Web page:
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Retailers fast-tracking robotic automation technologies in the wake of COVID-19

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The robots are coming... to a supermarket near you
The robots are coming... to a supermarket near you
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Retailers are turning to robots to do the cleaning and other in-store tasks as they seek new ways to deal with teh post-pandemic world

The retail industry is looking to adopt new robotic technology faster than expected due to the COVID-19 pandemic, with widespread adoption now expected in just a few years, according to a new survey conducted by RetailWire and Brain Corp, an artificial intelligence (AI) company creating transformative core technology in robotics.

 

The results of the survey, conducted last month, underscore the growing significance of robotic automation technology in the post-pandemic marketplace. These technologies are seen as key for assisting workers with a variety of tasks, from floor cleaning to shelf scanning, both in stores and in warehouses.

 

According to the data, 64% of retailers believe it is important to have a clear, executable, and budgeted robotics automation strategy in place in 2021, including 77% of large retailers.

 

Nearly half of the respondents say they will be involved with an in-store robotics project within the next 18 months, while 73% of large retailers say the importance of using robotics in warehouses or distribution centres has increased due to factors that emerged during the pandemic.

 

Other pandemic factors that influenced a change in thinking included the need to provide a safer, cleaner store for shoppers; the need for enhanced social distancing; and the need to improve on-shelf inventory availability.

 

Cleanliness became a major priority for retailers and grocers during the pandemic as stores rushed to meet heightened consumer expectations. The survey shows that these increased cleanliness standards are the new normal: the vast majority (72%) of respondents say they do not anticipate much change in consumer expectations toward in-store cleanliness even after vaccines are broadly distributed.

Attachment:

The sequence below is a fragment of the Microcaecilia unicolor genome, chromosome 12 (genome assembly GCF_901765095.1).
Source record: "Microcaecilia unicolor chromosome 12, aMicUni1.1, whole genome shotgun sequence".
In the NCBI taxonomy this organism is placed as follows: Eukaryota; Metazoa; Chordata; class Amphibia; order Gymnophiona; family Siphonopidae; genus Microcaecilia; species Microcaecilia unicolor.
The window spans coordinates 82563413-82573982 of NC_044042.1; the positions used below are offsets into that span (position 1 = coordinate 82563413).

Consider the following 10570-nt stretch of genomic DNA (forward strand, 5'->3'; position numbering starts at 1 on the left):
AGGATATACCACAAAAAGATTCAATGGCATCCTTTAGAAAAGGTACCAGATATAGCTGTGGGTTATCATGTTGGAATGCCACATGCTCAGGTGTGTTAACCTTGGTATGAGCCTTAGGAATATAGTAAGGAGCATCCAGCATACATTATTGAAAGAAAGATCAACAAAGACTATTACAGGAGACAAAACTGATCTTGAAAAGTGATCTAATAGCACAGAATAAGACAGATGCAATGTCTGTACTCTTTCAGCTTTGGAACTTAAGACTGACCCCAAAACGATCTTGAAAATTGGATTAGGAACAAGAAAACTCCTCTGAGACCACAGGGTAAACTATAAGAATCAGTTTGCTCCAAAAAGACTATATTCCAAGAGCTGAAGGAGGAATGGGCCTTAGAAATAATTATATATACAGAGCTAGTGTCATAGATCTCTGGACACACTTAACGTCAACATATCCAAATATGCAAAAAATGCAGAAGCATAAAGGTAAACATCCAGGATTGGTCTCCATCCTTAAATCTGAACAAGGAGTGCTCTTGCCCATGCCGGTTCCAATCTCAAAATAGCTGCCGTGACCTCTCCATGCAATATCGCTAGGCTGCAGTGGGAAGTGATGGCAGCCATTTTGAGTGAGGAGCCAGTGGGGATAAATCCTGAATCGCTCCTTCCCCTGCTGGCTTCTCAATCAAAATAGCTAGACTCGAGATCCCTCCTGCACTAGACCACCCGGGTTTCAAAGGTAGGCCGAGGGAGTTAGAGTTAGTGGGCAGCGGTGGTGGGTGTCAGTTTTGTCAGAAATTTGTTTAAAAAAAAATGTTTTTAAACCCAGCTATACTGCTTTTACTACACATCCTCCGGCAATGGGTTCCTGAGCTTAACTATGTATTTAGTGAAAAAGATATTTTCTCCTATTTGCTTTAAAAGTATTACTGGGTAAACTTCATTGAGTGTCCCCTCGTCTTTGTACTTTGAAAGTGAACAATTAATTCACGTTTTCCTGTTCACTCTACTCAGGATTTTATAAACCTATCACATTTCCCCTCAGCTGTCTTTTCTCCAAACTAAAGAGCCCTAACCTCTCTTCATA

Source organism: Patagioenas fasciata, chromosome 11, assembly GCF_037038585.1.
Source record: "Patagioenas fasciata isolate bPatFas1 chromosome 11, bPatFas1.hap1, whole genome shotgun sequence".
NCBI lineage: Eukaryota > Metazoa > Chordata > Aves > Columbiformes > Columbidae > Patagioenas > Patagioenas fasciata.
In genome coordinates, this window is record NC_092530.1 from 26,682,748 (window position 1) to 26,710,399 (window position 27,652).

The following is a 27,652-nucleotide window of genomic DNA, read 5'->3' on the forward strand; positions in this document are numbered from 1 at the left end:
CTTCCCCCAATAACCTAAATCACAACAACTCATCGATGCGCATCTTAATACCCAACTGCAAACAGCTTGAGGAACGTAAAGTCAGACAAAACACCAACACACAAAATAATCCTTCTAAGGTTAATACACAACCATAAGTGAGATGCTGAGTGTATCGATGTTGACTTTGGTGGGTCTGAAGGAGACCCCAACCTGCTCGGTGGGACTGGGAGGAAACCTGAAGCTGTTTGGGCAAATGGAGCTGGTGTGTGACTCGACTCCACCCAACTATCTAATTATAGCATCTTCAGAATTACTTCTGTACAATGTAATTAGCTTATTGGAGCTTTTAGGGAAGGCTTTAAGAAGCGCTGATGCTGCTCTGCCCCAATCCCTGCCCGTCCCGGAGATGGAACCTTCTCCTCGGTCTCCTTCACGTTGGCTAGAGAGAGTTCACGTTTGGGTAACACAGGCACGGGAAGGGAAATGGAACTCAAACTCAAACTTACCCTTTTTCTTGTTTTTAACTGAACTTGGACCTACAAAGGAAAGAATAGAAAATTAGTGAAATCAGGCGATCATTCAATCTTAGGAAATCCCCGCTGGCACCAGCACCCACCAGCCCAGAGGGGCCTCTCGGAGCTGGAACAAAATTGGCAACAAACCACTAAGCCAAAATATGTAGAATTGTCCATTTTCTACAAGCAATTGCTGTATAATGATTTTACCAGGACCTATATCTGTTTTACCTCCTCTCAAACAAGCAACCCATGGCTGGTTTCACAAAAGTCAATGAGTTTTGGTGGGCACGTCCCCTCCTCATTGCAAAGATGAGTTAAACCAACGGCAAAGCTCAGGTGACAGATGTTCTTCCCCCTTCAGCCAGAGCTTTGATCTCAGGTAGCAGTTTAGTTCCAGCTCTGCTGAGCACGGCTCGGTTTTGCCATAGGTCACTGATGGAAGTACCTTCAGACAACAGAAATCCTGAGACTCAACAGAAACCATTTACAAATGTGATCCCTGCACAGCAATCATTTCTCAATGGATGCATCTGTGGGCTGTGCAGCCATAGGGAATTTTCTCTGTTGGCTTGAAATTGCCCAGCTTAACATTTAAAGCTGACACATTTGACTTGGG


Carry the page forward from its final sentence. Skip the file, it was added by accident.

The survey also shows that retailers are looking to use robotic solutions for in-store functions like automating tasks and collecting environmental data for improving customer experiences. This includes robotic applications for scanning shelves for stockouts (59%), order picking (47%), delivering goods from the back warehouse to store shelves (35%), pricing accuracy checks (35%), and more.

 

"The global pandemic brought the value of robotic automation sharply into focus for many retailers, and we now see them accelerating their deployment timelines to reap the advantages now and into the future," said Josh Baylin, Senior Director of Strategy at Brain Corp. "Autonomous robots are versatile productivity partners that help keep stores clean, generate additional hours for employees, and help improve in-store customer experiences."

 

The survey findings are consistent with the growth that Brain Corp saw in 2020 for robotic deployments with its OEM partners. The company achieved an increase of over 300% in robotic deployments last year, many in retail stores, while generating an estimated 3.3 million hours in productivity for end customers.

 

While robotic technology in retail has slowly been gaining steam over the years, RetailWire said it found the new accelerated adoption trends expressed in the survey "stunning" and "surprisingly large."

 

"These are not the kinds of numbers indicative of an emerging technology in an early phase of deployment in retail, but of a technology just a few short years from widespread adoption," according to the report. "In fact, as robotic technology gains a foothold in-store operations, broader benefits are likely to fuel future growth, such as the ability to capture granular, real-time data about products on shelves and customer buying patterns, monitor pricing and planogram compliance and keep tabs on out-of-stocks. Armed with this kind of data, retailers will be able to discover actionable insights, make smarter decisions and increase store productivity."

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